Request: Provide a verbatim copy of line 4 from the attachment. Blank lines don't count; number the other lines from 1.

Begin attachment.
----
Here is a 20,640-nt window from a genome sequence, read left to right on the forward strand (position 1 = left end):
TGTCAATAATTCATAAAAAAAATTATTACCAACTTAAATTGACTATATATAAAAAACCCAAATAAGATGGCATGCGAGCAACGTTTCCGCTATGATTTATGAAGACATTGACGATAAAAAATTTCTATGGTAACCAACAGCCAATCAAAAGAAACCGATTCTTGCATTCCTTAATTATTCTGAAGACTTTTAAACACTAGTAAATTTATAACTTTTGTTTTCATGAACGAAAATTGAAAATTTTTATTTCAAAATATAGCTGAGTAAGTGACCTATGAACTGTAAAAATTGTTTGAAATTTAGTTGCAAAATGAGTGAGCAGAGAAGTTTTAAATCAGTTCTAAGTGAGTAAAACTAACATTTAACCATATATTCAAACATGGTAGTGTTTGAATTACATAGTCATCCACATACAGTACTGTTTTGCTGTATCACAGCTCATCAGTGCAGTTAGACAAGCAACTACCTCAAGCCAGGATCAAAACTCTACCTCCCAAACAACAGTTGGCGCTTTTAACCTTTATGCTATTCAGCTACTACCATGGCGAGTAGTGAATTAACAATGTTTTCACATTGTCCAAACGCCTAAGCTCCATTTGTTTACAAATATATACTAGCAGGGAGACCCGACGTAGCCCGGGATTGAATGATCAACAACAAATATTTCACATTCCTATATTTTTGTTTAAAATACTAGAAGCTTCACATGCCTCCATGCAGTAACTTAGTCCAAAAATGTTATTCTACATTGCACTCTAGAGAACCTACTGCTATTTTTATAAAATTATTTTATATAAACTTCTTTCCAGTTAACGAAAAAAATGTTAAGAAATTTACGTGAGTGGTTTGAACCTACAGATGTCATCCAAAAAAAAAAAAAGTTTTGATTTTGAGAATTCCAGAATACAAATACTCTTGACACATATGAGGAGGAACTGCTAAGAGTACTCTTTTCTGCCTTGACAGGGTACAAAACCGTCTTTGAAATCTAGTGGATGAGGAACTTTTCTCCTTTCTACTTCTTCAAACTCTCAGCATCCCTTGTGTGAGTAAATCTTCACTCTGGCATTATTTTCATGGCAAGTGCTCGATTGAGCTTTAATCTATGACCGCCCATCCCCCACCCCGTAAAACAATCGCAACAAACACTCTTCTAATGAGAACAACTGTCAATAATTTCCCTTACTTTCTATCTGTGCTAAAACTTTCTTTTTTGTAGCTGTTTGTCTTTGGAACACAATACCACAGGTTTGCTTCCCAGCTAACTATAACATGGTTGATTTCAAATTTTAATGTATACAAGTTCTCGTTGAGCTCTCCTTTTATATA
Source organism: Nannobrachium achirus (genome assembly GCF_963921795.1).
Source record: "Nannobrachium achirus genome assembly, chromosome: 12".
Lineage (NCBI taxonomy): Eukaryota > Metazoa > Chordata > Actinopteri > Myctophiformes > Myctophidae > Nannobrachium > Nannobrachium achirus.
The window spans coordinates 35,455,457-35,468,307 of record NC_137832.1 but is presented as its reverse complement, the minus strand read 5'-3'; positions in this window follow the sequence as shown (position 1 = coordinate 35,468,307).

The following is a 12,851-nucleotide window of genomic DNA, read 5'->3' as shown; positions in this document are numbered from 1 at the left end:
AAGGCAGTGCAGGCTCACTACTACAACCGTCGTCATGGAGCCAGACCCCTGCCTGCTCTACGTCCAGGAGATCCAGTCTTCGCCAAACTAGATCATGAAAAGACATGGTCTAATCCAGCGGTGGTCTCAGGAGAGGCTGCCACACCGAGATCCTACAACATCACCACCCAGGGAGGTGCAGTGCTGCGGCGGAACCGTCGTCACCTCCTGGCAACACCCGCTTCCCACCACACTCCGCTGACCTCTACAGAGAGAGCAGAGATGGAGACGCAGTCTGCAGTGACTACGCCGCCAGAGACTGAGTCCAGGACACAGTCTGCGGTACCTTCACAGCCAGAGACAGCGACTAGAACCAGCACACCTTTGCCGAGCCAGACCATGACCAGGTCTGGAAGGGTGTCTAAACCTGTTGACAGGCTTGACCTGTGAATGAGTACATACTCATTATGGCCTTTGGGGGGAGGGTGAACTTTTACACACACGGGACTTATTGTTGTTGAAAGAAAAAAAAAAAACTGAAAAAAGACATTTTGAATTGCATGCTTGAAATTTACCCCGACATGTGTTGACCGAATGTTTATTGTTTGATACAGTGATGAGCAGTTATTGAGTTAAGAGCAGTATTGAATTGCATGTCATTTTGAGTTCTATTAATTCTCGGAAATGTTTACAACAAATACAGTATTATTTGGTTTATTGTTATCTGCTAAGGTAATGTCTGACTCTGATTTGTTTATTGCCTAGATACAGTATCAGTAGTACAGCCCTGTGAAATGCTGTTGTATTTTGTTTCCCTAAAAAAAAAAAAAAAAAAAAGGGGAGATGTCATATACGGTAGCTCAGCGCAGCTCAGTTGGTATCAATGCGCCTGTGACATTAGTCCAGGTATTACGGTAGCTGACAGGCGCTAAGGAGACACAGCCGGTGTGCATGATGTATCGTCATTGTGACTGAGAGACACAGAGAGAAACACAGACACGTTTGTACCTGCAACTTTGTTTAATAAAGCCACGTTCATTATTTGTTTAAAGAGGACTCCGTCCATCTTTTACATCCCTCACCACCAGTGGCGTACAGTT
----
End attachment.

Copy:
Source record: "Nannobrachium achirus genome assembly, chromosome: 12".